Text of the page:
Below is this week’s article for the Toronto Star, and at the bottom is a link to the pertinent regression results. I think the article more or less speaks for itself, but I did want to add a couple of additional thoughts.
First, even though the data set included all Finals and Semi-finals since 1980, it’s still a relatively small sample. That said, the GFDiff relationship was significant at the 1% level and the GADiff was significant at the 5%, so the numbers appear solid.
Second, at some point I’ll add in data for all playoff series and/or for all teams and we’ll see how that affects things. And/or run separate regressions for the early playoff rounds or the regular season. If I had to guess, I’d guess that if anything the GFDiff coefficient would increase if we added regular season and early playoff rounds because by-and-large teams reaching the final 4 are going to be stronger defensively and strong offenses are more likely to thrive against weaker defensive teams. Of course, the reverse is going to be true as well. However, because teams with strong defenses but not-so-strong offenses almost by definition play a lower-event style, they’re going to be more susceptible to short-term randomness — think the NJ Devils at the end of 2012-13 when they just couldn’t buy a goal even though they played very good defense. (Another way to think about this is that more offense generally means more opportunities, thereby reducing game-to-game variance).
Third, it would be interesting to run the numbers for just the post-salary cap era. The problem with doing that is sample size. But in light of the fact that teams generally pay much more for offense than defense, it occurs to me that putting together the type of team that can offensively dominate is likely more difficult, and almost certainly more difficult to sustain over multiple years, than it was previously. Defense is going to be easier to repeat (e.g., it’s not subject to the high variance that shooting percentage is), and I expect it’s also easier to maintain under the salary cap. From that perspective, then, I wouldn’t be surprised if a really good defensive team might not have a slightly lower probability of winning the Cup in any single year, but would be more likely to maintain its performance, and so over a period of several years in the aggregate it would have a better overall probability of winning the Cup than a team that has huge offensive numbers for a year or two and then either (a) regresses to the mean and/or just has an off year, or (b) is forced to re-tool for cap reasons.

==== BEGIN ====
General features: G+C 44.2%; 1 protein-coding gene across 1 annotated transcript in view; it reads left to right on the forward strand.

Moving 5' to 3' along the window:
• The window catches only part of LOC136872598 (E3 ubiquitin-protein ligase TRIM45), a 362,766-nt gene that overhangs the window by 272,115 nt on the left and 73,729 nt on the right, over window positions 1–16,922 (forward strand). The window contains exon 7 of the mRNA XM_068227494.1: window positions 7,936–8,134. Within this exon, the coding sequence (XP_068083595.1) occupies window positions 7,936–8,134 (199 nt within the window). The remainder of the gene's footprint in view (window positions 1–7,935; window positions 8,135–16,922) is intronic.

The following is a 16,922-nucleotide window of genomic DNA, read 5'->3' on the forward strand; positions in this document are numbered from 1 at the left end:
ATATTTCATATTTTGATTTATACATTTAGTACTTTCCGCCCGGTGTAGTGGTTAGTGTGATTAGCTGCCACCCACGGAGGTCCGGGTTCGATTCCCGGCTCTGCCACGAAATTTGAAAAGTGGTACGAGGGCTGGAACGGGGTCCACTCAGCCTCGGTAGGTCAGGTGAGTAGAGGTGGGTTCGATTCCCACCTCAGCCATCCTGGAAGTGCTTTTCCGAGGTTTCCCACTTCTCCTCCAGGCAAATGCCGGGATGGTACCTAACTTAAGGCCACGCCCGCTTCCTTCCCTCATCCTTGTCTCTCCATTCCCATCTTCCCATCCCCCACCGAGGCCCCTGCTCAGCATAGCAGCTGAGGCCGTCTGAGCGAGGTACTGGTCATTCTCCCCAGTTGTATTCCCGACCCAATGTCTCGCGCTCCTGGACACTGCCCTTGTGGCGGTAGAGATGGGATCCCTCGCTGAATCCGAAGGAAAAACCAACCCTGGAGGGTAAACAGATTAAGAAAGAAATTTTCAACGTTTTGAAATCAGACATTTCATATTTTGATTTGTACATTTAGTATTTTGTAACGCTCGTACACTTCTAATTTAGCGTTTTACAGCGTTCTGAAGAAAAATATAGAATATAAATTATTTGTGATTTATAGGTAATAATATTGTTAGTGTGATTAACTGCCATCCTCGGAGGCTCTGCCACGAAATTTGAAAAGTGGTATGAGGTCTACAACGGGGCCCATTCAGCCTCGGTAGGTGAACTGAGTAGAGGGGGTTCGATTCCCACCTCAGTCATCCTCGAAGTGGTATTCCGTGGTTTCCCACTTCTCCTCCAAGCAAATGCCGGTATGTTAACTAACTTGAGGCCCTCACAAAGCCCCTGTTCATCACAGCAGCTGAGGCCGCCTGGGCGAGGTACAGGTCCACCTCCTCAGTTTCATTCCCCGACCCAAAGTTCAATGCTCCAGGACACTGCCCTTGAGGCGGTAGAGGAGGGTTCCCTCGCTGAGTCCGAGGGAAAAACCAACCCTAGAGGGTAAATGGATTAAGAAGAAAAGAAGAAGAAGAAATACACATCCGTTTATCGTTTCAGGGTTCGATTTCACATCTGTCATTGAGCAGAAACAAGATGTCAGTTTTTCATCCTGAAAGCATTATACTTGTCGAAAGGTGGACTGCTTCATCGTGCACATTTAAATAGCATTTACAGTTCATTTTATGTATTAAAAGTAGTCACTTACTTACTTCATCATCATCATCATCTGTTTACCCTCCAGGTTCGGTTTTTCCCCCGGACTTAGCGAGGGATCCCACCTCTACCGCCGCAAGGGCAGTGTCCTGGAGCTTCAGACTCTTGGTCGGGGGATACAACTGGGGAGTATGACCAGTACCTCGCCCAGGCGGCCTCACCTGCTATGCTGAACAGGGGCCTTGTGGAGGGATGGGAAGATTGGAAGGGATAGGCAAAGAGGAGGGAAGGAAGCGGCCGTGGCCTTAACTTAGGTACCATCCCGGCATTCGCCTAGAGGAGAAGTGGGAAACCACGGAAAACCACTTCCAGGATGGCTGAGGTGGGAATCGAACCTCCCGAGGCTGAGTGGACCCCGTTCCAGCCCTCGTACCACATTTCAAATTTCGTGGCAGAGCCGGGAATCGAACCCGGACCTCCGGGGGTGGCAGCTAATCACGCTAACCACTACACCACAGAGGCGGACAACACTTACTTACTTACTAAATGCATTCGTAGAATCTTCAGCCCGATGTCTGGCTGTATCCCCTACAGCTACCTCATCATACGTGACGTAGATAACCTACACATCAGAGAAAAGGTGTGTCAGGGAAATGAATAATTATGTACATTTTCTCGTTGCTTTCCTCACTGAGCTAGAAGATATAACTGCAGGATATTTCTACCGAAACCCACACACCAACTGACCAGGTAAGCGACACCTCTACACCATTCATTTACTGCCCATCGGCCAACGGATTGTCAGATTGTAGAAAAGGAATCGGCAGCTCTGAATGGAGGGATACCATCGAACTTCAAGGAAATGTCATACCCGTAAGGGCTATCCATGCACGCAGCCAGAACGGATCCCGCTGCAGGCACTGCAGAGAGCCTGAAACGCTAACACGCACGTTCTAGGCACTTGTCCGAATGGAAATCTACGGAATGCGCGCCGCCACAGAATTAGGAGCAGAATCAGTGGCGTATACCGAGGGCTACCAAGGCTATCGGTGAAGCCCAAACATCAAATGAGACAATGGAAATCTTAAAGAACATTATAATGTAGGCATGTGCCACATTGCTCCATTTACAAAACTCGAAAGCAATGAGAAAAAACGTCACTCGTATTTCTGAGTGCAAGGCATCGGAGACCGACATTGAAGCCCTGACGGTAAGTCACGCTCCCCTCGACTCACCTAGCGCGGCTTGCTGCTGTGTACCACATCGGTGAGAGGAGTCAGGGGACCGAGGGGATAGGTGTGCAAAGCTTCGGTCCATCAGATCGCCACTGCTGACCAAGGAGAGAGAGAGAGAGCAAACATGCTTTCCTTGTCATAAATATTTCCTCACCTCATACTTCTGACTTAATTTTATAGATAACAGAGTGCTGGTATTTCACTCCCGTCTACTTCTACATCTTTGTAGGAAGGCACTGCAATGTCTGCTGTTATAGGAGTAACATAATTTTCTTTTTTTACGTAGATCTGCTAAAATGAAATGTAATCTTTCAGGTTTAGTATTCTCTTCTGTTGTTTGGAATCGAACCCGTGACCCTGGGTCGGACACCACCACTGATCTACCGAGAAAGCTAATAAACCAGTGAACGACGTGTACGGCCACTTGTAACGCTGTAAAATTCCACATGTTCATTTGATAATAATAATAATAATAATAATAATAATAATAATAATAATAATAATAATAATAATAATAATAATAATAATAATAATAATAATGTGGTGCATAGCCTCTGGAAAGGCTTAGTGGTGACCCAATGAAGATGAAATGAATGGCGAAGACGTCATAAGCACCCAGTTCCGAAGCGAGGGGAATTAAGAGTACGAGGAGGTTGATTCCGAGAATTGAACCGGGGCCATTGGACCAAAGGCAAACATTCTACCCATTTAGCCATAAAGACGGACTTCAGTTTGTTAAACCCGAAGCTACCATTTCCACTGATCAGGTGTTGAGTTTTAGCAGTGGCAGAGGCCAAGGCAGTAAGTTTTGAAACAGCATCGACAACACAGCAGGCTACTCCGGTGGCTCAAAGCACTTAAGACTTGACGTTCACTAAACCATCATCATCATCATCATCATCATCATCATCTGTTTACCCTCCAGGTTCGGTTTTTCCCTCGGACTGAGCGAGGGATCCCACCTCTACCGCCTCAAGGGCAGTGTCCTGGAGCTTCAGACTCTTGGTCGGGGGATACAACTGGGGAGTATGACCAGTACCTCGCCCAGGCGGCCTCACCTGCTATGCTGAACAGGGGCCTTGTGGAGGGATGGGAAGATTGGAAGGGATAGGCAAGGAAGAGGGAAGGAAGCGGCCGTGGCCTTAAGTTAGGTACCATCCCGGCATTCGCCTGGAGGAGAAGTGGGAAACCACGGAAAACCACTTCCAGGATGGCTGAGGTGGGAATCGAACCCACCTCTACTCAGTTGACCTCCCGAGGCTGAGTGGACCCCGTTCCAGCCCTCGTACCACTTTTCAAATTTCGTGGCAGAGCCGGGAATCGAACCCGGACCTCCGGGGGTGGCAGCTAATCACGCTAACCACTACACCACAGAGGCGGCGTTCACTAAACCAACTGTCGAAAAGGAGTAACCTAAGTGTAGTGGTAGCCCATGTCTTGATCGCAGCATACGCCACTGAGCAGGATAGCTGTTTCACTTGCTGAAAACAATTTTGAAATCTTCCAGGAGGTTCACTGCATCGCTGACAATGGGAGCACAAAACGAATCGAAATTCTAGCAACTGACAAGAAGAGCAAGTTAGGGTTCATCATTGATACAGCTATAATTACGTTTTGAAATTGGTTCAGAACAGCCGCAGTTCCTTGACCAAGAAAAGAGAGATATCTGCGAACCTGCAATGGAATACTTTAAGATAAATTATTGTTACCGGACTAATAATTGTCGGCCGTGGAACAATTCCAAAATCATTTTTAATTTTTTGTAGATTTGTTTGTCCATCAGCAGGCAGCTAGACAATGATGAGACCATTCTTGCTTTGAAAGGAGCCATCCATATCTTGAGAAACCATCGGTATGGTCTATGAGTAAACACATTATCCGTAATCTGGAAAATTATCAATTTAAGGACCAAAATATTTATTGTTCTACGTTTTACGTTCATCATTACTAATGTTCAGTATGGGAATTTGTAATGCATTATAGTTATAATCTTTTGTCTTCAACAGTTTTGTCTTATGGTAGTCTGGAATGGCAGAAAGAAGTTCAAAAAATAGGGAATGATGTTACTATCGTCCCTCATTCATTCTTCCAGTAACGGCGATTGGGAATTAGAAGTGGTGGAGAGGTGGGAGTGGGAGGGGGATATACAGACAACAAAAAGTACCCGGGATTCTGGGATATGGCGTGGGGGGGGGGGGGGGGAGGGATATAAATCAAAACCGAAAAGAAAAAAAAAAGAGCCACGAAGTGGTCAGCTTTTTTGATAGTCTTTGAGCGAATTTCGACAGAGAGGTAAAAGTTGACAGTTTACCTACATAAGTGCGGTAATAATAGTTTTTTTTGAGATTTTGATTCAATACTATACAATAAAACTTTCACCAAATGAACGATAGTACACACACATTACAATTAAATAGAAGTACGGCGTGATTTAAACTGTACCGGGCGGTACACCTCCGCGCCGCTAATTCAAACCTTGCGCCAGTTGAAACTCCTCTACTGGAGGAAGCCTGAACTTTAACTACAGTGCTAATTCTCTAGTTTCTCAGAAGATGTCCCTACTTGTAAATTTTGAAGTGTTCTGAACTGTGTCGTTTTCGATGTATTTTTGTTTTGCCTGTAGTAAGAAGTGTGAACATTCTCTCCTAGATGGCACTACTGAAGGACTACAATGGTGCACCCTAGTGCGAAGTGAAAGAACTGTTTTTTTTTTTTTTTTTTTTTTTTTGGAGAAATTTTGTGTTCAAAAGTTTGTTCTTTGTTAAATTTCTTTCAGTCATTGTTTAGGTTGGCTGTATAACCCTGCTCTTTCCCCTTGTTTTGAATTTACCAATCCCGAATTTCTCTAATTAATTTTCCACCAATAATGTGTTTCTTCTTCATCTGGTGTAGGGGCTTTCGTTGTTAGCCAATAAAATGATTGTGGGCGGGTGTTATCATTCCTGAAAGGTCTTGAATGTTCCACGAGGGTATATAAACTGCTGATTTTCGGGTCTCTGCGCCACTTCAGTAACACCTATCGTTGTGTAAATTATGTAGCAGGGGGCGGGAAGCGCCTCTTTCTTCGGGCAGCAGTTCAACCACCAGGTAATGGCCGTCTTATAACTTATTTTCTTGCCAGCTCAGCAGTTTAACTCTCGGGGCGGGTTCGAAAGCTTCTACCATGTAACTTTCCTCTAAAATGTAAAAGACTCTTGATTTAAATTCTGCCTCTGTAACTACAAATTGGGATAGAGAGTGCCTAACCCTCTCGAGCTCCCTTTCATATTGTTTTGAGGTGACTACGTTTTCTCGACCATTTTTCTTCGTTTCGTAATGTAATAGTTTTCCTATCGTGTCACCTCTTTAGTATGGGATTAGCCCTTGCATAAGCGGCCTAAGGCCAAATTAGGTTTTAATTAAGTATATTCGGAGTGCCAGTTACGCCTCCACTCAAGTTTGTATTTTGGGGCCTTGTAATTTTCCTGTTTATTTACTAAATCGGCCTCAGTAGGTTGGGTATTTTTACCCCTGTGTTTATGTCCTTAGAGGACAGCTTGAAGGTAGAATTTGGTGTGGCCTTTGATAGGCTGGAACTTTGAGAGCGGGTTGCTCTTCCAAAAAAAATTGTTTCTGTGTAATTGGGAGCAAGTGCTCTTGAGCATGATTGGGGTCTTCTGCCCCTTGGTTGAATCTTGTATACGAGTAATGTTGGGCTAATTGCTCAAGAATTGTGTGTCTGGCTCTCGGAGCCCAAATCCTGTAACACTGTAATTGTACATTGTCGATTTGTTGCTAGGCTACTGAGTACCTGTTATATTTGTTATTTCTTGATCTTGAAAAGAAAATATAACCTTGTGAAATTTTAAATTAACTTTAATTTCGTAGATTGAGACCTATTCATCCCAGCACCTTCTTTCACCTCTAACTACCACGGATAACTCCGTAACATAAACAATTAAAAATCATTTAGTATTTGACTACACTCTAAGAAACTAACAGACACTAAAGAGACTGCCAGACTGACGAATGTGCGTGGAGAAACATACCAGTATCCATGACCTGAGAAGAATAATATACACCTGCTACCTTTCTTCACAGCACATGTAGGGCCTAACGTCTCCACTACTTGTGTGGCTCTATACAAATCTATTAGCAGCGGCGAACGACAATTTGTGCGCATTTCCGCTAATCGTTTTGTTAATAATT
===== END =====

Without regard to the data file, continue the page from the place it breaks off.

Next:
With that, here’s the article:
“Defense wins championships.”
This might well be the most widely used truism in sports. Hockey, football, basketball, soccer: “Defense wins championships.” It’s so ingrained that it’s probably the mantra of checkers players too.
Implicit in this seemingly universal belief is that in the last rounds of the playoffs, when competition stiffens, offense may fizzle or be neutralized, but stout defense will hold the line and carry the day.
Everyone seems to believe. But is it true?
Obviously there’s something to it. Teams that treat their nets like storage lockers for their opponents’ hockey pucks aren’t likely to get too far in the playoffs.
Then again, as reflected in the table, it’s not as if the team with the best defense wins the Cup every year. Far from it.